For one pediatric group in Georgia that needed such help, Nelson recommended the purchase of three desktop computers, on which nurses could create Excel spreadsheets containing each patient's latest immunization information. Nurses now simply add new information in real time. Total cost: a few thousand dollars.

"Now they don't have to pull a chart every time a parent calls and says, 'My kid needs a shot,'" Nelson says. "If they had purchased an EMR, it would have cost them $400,000 and they would have had to implement it -- they would have had to go through the planning, the training, the psychological barriers of change."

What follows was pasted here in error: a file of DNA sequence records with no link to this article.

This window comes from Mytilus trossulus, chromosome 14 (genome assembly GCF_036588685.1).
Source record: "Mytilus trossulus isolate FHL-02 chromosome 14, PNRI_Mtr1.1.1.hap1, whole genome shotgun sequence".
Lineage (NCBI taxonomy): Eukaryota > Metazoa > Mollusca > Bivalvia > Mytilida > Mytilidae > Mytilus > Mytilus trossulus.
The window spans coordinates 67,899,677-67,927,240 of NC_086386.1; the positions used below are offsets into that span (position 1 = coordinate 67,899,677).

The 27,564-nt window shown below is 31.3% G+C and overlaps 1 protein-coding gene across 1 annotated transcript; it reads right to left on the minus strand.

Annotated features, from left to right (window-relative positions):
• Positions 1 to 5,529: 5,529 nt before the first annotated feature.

Once you know what you're looking for, you can figure out what sort of help you'll need, if any. It's possible you can do everything yourself, especially if yours is a modest plan and you have some technical know-how.

Otherwise, consider hiring a technical consultant or a local technology company -- a firm that specializes in building customized information systems for business -- especially one that's worked for medical practices before. This is vital if your plan, like Tulsa Pain's, calls for someone to write computer code just for you.
 
Not an EMR

The Tulsa practice isn't finished building its system. The introduction of a wireless component via so-called tablet computers is the next phase; the step will allow physicians to easily carry the practice's document management system into the exam room. Tablets are hybrids between laptops and personal digital assistants; they are easily portable yet bigger and more powerful than PDAs. Of course, there are important differences between true EMRs and scaled-back approaches.